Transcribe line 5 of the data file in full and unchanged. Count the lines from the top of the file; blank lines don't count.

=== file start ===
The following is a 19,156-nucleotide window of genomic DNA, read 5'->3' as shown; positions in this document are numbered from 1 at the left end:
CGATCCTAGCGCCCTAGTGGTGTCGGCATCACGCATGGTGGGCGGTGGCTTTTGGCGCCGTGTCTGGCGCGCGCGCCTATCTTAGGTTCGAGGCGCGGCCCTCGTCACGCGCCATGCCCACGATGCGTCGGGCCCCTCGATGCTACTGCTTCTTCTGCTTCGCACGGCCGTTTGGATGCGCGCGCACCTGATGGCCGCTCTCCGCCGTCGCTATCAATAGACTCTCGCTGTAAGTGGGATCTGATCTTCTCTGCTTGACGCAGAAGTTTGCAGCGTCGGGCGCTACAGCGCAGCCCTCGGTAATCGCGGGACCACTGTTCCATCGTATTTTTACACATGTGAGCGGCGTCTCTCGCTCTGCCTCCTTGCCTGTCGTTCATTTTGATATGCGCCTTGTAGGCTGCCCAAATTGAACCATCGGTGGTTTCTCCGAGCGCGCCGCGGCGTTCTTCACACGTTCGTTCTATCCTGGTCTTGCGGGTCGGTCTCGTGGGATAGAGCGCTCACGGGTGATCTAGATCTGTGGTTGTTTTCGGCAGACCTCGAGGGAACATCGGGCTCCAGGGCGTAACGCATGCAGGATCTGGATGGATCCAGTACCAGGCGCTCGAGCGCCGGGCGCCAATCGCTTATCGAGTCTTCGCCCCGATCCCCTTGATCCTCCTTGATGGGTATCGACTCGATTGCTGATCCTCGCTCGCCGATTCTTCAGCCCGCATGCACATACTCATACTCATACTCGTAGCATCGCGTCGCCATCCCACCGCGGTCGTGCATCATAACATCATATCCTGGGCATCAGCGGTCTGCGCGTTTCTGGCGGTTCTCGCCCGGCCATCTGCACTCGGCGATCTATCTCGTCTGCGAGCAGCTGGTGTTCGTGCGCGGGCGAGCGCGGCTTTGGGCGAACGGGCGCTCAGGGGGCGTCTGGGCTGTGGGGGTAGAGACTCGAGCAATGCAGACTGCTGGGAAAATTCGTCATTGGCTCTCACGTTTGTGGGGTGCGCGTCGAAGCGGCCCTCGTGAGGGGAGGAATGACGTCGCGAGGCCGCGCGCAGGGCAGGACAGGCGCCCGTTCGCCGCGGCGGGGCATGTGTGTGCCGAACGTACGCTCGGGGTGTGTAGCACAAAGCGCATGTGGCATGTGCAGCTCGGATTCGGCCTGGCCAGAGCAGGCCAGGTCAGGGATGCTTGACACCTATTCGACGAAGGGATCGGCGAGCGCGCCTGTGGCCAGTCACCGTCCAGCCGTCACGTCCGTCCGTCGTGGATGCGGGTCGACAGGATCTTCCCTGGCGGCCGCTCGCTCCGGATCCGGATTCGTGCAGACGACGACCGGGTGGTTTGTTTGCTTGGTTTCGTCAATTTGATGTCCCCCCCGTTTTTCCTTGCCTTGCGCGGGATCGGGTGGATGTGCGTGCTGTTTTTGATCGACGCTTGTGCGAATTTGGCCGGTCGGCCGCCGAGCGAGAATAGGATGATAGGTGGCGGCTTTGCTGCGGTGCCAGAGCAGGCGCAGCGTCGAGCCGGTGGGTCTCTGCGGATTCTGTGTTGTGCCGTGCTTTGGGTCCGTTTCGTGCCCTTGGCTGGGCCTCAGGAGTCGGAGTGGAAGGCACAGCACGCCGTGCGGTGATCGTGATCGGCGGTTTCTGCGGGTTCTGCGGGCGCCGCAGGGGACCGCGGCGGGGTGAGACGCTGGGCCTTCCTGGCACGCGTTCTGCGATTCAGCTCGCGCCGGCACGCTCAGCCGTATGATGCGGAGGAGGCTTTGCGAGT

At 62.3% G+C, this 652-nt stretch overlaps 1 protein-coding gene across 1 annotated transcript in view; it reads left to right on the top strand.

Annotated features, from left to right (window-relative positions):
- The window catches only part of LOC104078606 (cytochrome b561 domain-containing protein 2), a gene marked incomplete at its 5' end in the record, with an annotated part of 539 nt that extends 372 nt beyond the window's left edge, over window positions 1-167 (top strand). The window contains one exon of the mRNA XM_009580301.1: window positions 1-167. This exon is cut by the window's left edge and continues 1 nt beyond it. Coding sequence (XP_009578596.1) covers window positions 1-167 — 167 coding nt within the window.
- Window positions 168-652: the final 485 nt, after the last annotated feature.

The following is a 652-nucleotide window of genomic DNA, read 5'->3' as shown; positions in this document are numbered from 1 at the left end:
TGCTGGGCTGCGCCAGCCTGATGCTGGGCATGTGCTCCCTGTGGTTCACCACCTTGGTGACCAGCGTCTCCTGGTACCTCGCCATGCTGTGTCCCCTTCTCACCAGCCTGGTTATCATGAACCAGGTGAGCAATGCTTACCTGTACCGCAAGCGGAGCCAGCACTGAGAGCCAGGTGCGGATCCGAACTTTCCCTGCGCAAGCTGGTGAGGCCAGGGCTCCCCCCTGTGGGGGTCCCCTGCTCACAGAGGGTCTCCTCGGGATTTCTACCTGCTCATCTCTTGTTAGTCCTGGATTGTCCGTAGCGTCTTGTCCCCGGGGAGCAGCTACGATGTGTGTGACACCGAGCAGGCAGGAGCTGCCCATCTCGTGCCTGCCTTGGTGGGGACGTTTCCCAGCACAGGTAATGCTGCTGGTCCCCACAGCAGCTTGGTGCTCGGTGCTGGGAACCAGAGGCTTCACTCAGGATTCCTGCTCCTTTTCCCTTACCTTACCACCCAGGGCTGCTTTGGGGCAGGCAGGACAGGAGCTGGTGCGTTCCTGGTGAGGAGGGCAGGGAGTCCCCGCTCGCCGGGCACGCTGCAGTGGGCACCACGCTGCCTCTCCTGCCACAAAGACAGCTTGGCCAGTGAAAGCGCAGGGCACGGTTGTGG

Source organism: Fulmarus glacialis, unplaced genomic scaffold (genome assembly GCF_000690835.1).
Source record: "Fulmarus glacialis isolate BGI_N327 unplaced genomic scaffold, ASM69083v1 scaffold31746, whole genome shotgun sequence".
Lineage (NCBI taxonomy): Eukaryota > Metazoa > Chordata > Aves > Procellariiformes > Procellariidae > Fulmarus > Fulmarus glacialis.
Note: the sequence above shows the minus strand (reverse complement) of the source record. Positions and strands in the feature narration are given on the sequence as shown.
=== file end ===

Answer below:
- The window catches only part of LOC104078606 (cytochrome b561 domain-containing protein 2), a gene marked incomplete at its 5' end in the record, with an annotated part of 539 nt that extends 372 nt beyond the window's left edge, over window positions 1-167 (top strand). The window contains one exon of the mRNA XM_009580301.1: window positions 1-167. This exon is cut by the window's left edge and continues 1 nt beyond it. Coding sequence (XP_009578596.1) covers window positions 1-167 — 167 coding nt within the window.